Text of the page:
These sites work best in fragmented markets, where it can be hard to stand out among the many competitors. No surprise, in the B2B world, it’s software where the bulk of the activity lies. But other categories are being served as well, like business services, and more are likely to come.

The value to buyers from these sites is obvious: Peer reviews are highly prized in the purchase decision process, not only for validating the claims of the seller, but for showing evidence of the product’s relevance to the buyer’s own industry.

They also point out otherwise unseen flaws. “The stakes are high in B2B,” says Vinay Bhagat, founder and CEO of TrustRadius. “Tech buyers need the whole truth before buying.”  Think of the consequences that might accrue if, despite due diligence, you install HR software that produces a critical error, he points out.

On the seller side, it’s a mixed bag. Clearly, B2B sellers want to be found, and praised publicly by their fans. Chris Jeffers, founder of VisitorTrack, says his product’s strong reviews have resulted in inquiries from prospects, saying things like “I saw you on G2Crowd, and I’m calling because your reviews are better than the others I was looking at.”

The reviews also serve as mini-case studies and testimonials covering a variety of industries and applications that would have taken sellers enormous effort to assemble on their own. Injecting the voice of the customer into the selling process is a boon.

But bad reviews can be a challenge and are the nightmare of PR people everywhere. Review site managers make extra effort to validate reviewers, to ensure that the reviewer really uses the product, and if anonymous, is a real business person.

Wondering about the business model of these comparison sites? Most offer free listings to sellers, and free viewing of the ratings and reviews to all. They make their money from enhanced listings, from advertising, and from a mixture of marketing services, like data on visitors looking at reviews in the seller’s category. Many also offer support services, to help increase the number of customer reviews.  Pricing ranges from hundreds to thousands of dollars a month.

Since their emergence in the early 2000s, these sites are becoming increasingly influential in the B2B buying and selling process. Users will write reviews whether the supplier likes it or not. So, sellers do well to jump in and proactively manage the channel to their advantage. Here’s how to get the most value from this new resource:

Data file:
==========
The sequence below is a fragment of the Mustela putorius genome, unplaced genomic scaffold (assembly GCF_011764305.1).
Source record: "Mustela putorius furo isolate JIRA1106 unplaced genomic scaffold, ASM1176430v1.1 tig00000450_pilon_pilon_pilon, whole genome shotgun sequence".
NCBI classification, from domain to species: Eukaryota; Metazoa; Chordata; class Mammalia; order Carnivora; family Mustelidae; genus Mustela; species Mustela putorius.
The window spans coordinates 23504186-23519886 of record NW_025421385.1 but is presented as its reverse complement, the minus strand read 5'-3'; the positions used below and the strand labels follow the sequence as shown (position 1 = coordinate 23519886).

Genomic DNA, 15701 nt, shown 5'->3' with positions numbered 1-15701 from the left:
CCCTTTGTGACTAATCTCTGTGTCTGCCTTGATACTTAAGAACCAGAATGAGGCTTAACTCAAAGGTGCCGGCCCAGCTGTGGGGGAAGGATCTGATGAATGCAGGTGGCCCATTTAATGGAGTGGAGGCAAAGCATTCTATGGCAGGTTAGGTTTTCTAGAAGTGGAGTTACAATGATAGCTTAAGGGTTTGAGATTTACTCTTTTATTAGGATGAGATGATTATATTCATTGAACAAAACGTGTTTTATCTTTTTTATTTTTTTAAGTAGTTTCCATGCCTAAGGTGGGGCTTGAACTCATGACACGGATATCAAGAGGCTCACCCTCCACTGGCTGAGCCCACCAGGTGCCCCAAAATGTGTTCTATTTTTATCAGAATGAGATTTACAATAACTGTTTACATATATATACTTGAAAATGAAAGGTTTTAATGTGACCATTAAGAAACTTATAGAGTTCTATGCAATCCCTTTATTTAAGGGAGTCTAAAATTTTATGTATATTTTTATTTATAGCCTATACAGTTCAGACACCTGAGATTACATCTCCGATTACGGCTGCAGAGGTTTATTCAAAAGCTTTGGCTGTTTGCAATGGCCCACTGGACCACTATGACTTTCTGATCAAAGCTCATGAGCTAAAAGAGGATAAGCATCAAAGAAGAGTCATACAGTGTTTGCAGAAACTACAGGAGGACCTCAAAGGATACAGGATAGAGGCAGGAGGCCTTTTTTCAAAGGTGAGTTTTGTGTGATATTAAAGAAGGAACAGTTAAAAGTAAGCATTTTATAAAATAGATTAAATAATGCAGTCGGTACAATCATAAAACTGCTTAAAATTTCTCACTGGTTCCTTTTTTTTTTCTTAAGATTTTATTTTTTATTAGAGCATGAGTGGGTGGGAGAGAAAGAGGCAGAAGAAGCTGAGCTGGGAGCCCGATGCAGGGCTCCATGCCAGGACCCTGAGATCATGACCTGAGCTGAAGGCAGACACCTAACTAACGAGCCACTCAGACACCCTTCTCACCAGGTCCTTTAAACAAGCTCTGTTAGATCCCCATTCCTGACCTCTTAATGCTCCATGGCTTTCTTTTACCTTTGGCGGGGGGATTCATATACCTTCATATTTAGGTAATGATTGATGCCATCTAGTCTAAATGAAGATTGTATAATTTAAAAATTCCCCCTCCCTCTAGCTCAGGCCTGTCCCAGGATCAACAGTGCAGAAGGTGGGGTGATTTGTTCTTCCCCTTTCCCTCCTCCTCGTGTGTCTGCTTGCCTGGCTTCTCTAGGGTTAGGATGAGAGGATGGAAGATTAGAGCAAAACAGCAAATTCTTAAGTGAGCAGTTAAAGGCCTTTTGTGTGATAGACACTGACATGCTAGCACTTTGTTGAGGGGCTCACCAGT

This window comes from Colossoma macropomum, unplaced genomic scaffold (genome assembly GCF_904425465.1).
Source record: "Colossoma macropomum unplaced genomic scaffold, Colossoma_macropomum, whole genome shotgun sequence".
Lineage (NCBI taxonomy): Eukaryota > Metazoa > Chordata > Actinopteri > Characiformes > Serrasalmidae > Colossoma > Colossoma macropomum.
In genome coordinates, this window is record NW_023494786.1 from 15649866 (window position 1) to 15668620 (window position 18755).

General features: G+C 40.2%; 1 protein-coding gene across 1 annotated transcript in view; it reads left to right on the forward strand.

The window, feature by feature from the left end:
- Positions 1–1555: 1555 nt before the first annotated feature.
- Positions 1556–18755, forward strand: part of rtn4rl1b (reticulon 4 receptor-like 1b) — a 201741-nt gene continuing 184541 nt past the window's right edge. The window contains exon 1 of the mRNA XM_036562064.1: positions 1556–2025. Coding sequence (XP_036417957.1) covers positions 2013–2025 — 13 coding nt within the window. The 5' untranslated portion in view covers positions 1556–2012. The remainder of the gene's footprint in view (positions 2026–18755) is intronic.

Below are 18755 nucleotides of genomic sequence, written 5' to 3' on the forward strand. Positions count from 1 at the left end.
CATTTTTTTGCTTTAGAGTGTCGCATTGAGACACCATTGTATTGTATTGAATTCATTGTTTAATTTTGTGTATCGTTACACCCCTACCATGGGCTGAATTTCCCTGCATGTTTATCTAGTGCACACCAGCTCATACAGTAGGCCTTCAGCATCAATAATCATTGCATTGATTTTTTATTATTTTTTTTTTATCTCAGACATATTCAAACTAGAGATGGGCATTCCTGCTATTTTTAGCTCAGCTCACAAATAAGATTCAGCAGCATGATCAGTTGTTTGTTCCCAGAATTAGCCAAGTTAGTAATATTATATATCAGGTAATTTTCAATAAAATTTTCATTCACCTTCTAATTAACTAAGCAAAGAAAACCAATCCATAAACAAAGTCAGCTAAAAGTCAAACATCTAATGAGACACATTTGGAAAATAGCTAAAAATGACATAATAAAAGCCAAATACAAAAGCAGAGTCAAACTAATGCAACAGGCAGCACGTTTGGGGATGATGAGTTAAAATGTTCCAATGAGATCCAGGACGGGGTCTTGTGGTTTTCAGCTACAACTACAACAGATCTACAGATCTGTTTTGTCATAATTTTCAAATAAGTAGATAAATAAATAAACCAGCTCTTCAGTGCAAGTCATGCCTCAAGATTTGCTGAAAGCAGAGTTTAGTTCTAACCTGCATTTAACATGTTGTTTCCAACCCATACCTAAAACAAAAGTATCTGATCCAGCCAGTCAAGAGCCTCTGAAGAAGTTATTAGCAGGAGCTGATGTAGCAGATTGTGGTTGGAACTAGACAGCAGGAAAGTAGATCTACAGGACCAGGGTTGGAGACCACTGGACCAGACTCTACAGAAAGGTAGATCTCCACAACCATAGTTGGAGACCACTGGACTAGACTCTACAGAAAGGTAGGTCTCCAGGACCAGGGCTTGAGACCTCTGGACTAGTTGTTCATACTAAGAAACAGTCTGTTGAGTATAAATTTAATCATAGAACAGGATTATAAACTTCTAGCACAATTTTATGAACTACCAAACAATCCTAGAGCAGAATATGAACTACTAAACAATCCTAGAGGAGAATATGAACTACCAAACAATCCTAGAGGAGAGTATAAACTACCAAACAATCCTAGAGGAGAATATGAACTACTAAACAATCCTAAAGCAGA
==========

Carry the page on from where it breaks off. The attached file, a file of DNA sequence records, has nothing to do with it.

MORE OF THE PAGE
1. Get in the game. Buyers are searching there. Your competitors are there. You need to be there, too. “Overcome your fear of loss of control,” says Mike Beares, founder of Clutch.
  2. Encourage your customers to leave reviews. “It’s a best practice to ask customers for a review just after a successful service call,” advises Tim Handorf, co-founder and president of G2Crowd.
  3. Test your way into the various upgrades and marketing services the site has to offer. Some are especially innovative, like offering data on companies that are reading reviews of your competitors. G2Crowd will produce an infographic for you based on pull quotes gathered from your reviews.
  4. Look into the site’s policies and practices in calculating rankings and authenticating reviews. TrustRadius, for example, rejects about 15% of reviews submitted. Also make sure you are comfortable with the methods they use to encourage users to post reviews. Site owners understand that trust is essential to their business models.
  5. “Embrace the transparency,” says G2Crowd’s Handorf. Recognize that your product may not be right for everyone. Respond to any negative comments with empathy, in an authentic voice.
  6. Consider these sites a customer service tool, which can surface unexpressed problems that you can solve proactively. Vinay Bhagat of TrustRadius suggests then asking the customer for a fresh review once the problem has been resolved.
  7. The reviews are also useful to product managers, to evaluate the popularity of various features, and uncover use cases you hadn’t thought of before. According to Bhagat, some sellers data-mine the reviews to measure sentiment, and gain insight into customer needs.
  8. Use the software reviews sites to support your own martech or business services purchasing.

This new channel is here to stay.  It’s up to us business marketers to get the benefit.

A version of this article appeared in Biznology, the digital marketing blog.